Spotlight falls on Saffron Walden during BBC 2 programme TOWN

THE national spotlight fell on Saffron Walden last night as people young and old tuned in to watch the town on prime time television.

Nicholas Crane, geographer and presenter of the hour-long BBC Two programme TOWN, explored issues from Saffron Walden’s past, present and future, including its historic beginnings as a market town, medieval architecture and the saffron trade which gave the town its name.

A key area of focus was the ongoing row over housing development. Mr Crane described how 70 years on from a time when the skies were filled with aircraft from air bases at Debden and Duxford, the town was “on the frontline of a new Battle of Britain”.

He said it was creating “a homegrown battlefield” with the conflict pitching developers, landowners, councils and residents against each other.

With 440 new homes approved and a further 880 proposed for the town over the next 13 years, the BBC presenter set out to discover if Saffron Walden could survive such rapid change.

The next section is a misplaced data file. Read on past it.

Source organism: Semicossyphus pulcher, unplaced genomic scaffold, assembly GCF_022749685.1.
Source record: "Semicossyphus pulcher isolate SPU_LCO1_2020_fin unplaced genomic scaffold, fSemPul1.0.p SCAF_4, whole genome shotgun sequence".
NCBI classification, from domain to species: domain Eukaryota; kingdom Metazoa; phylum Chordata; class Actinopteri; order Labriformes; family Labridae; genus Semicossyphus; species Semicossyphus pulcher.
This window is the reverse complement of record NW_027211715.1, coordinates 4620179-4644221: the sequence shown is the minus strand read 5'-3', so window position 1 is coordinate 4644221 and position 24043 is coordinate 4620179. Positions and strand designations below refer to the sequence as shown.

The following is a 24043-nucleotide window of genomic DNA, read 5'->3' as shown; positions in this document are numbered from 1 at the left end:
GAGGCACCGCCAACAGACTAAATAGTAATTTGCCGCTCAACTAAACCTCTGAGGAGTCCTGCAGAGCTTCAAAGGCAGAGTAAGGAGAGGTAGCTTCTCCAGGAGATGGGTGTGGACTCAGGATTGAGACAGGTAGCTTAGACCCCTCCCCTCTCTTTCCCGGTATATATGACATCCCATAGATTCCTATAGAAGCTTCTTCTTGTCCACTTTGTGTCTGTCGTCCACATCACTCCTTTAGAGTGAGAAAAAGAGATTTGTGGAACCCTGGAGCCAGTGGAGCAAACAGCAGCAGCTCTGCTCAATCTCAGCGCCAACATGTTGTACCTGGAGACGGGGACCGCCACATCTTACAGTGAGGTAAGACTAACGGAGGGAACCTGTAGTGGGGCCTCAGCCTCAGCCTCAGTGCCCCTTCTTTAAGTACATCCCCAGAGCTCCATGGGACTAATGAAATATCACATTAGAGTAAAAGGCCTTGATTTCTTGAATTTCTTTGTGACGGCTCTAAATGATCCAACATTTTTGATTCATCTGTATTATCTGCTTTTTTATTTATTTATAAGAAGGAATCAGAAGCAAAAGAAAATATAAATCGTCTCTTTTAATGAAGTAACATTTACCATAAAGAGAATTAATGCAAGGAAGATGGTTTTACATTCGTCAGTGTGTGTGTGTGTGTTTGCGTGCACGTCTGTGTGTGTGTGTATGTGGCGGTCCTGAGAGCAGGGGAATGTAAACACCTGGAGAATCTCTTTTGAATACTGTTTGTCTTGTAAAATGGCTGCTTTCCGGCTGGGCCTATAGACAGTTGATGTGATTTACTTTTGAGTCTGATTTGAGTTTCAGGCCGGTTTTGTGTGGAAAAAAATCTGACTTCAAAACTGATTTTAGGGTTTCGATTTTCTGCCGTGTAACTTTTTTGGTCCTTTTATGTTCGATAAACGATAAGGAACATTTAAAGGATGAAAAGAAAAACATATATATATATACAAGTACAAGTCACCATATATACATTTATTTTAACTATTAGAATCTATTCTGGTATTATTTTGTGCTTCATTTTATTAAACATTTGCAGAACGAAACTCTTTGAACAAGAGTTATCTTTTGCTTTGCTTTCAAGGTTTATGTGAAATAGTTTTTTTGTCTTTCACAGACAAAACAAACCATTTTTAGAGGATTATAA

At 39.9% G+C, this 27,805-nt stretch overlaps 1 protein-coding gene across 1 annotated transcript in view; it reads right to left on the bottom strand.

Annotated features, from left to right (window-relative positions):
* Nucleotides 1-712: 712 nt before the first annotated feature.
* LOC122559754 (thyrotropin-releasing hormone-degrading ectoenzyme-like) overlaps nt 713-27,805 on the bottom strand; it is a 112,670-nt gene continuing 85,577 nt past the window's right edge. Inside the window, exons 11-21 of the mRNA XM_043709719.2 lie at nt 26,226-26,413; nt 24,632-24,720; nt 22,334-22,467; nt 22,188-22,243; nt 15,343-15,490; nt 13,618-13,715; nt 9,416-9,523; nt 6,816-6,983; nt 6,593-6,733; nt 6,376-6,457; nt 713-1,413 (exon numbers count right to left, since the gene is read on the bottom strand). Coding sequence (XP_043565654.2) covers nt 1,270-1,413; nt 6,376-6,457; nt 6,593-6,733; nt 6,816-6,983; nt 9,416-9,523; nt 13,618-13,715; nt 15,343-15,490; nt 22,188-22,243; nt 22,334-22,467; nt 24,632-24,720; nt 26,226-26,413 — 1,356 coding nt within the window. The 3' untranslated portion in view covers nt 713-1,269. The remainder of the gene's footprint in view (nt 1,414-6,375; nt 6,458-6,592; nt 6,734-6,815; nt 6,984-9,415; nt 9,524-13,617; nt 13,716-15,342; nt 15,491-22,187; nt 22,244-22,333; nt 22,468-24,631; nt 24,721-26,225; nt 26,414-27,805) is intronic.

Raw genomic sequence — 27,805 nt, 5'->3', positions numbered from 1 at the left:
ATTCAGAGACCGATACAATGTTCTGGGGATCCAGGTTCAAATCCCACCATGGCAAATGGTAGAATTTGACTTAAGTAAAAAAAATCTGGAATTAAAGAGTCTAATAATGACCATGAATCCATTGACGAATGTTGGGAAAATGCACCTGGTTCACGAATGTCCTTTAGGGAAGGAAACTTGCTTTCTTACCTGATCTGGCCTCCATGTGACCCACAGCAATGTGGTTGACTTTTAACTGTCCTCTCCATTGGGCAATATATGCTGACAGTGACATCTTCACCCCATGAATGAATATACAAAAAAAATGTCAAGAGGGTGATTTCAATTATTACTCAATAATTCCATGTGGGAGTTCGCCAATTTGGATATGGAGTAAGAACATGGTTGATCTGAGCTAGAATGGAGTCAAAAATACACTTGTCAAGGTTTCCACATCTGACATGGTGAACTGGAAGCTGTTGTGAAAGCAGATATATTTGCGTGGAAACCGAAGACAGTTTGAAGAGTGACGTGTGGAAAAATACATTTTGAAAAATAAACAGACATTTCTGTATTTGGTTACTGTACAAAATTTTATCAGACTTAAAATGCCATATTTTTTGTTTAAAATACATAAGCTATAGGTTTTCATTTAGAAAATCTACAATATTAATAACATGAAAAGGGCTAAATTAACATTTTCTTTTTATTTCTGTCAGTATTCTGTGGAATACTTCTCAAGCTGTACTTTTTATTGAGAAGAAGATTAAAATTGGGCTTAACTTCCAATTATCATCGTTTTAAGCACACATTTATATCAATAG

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He came to the conclusion that it was “the difference between evolution and revolution”, adding: “If a surge in house building proves unavoidable it’ll be this town’s self belief in its heritage and in its community spirit that guides it into the next age.”

But town mayor Cllr Keith Eden was disappointed by the ending. “I thought visually it gave some beautiful sights of the town and had some interesting ideas but the disappointing bit was that it did not really have a conclusion,” he said.

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“Nicholas Crane made reference to the geographical position of Saffron Walden in a bowl but did not go on to say what the solution was to the threat of major development.

“Government policy is to build major developments with access to main highways and stations. Saffron Walden can only handle smaller development, so it was puzzling this wasn’t covered.”

He was also unimpressed with the interviews given by fellow members of Uttlesford District Council, leader Jim Ketteridge and cabinet member for housing, Julie Redfern.

“I did not think councillors Ketteridge and Redfern demonstrated the vision and imagination of how this town can develop.

“Both councillors only seemed concerned about meeting Government housing building targets but didn’t show the imagination of where they could go other than dumping them on the two main towns of Saffron Walden and Dunmow.

“I thought it was a failure to recognise the significance of Saffron Walden, which is an important town that should be nurtured.”

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